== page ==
Mary Harvey is used to blazing the trail in sports.
Despite growing up without major soccer tournaments to aspire to play in, the goalkeeper helped the U.S. win the inaugural Women’s World Cup in 1991 and the first women’s Olympic soccer title five years later.
“As a women’s national team, we didn’t set out to have wide scale impact, but we did,” Harvey recalled in an interview with The Associated Press. “From that I learned that that’s what I wanted my life to be about: the ability to impact others in a positive way.”
Today, that desire has made her one of the biggest campaigners for human rights through sports.
After starting her career as a consultant in the private sector, Harvey led development work at FIFA from 2003-08, helping formulate a human rights strategy for the successful 2026 World Cup bid by the United States, Canada and Mexico. Now Harvey will be taking that strategy global by heading a new sports human rights watchdog.
“The language of human rights it not certainly the language of sport,” Harvey said. “So I went through that personally and learned it (for the World Cup bid) and so I think the center has an opportunity to provide that.”
Harvey is preparing to move to Switzerland from the United States to serve as chief executive of the Centre for Sport and Human Rights, hoping governing bodies adopt some of FIFA’s newfound commitment to making compliance on labor and discrimination issues central to whether a country can host a major event.
The game-changer was Qatar winning the vote to host the 2022 World Cup and the subsequent focus on labor conditions for migrant workers, which led to the energy-rich nation being compelled to provide greater protections. FIFA made bidders for the 2026 edition own up to their human rights risks and present a means of tackling them ahead of the vote this year.
FIFA serves on the Centre for Sport and Human Rights’ advisory board among 41 organizations across sports, along with sponsors such as Coca-Cola and Visa.
“In the future if people are bidding and they’re less than aggressive with what they want to do on the human right side, with maybe a smart box-ticking exercise,” Harvey said. “There should be accountability for that.”
It’s about leveraging the power of a country chasing a mega sports event to encourage changes.
“This isn’t a panacea for nation building,” Harvey said. “We can exert influence.”
That is necessary beyond major events, or high-profile teams.
Afghan authorities suspended the head of the soccer federation and other officials this month after media revelations of allegations of sexual and physical abuse of female players. Harvey hopes the Centre for Sport and Human Rights can be an outlet for athletes, officials or workers around sport to report wrongdoing and have their safety protected.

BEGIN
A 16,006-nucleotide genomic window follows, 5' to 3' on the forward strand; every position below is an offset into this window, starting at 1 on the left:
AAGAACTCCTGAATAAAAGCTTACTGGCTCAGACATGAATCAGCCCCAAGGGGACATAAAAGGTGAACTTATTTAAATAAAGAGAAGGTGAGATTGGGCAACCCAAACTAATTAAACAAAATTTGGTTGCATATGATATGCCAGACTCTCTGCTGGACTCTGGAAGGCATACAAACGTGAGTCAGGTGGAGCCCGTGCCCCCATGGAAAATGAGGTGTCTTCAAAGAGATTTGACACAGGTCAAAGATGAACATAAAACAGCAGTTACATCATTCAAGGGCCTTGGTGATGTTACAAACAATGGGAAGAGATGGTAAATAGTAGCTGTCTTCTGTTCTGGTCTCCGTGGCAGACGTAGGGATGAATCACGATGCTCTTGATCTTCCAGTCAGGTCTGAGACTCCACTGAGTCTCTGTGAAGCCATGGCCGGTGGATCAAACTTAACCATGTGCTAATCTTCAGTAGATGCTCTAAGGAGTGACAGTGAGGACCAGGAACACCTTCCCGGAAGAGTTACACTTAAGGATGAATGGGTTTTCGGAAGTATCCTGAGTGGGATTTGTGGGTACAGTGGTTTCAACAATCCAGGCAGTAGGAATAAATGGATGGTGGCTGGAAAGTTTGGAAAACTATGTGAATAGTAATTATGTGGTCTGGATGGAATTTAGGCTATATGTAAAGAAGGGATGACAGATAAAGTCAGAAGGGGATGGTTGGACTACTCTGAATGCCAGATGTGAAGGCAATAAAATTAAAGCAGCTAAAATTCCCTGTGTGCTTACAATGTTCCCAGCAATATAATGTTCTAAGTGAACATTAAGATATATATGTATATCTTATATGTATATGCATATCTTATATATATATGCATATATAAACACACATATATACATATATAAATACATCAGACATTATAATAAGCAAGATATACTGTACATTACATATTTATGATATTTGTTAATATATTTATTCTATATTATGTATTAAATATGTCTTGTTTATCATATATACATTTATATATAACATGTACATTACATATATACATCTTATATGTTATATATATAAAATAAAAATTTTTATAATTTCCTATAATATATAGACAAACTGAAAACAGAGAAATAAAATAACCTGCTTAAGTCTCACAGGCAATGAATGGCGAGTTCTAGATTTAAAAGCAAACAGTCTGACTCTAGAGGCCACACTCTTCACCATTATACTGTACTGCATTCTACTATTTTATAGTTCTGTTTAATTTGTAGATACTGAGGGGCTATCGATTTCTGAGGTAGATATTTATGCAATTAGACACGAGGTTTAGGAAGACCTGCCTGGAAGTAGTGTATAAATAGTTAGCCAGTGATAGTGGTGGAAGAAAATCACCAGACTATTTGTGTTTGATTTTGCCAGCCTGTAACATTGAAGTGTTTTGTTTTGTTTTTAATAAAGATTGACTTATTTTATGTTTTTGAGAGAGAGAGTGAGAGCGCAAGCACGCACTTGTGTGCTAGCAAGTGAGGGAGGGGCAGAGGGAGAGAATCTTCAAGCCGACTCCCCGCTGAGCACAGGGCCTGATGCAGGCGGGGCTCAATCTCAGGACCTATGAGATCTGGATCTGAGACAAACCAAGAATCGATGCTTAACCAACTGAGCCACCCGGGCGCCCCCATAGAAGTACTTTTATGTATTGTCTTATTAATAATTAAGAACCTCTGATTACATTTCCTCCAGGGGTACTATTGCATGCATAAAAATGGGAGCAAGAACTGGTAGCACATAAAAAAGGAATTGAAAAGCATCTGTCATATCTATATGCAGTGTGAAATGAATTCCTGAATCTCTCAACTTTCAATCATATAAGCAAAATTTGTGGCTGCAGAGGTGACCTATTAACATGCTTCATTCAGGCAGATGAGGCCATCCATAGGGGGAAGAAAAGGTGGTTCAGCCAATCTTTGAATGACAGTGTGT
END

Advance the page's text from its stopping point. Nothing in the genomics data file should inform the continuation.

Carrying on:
“Human rights defenders are targets,” Harvey said.
However, the center still requires investment, she added.
“We can’t operate with any sort of fear of what we say or do and how that affects funding,” Harvey said by telephone. “We have to be able to operate independently and provide a free service.”
The center was launched in June and is chaired by former Irish President Mary Robinson, who has also served as UN High Commissioner for Human Rights.
“We need to bring human rights more centrally into sport and make people involved in sport realize that they have to take responsibility and they have to work on many issues at so many different levels from the big stadiums to discrimination or racism or trafficking,” Robinson told the AP.
Using the center’s status, Robinson will be looking to secure greater protections for local communities impacted by sports events — such as the traders forced to close their stalls near World Cup venues, as Robinson complained to FIFA about during the 2010 World Cup in South Africa and 2014 edition in Brazil.
“I hope they won’t exclude those who you know could actually improve their living by being able to trade around the stadiums and get the footfall on big occasions,” Robinson said.
There are also concerns about how free labor can be relied on to operate events.
“Volunteers can play a role,” Robinson said, “but not if it displaces the potential for people having jobs where the entities can well afford to give people the opportunity to have gainful employment rather than work as volunteers.”
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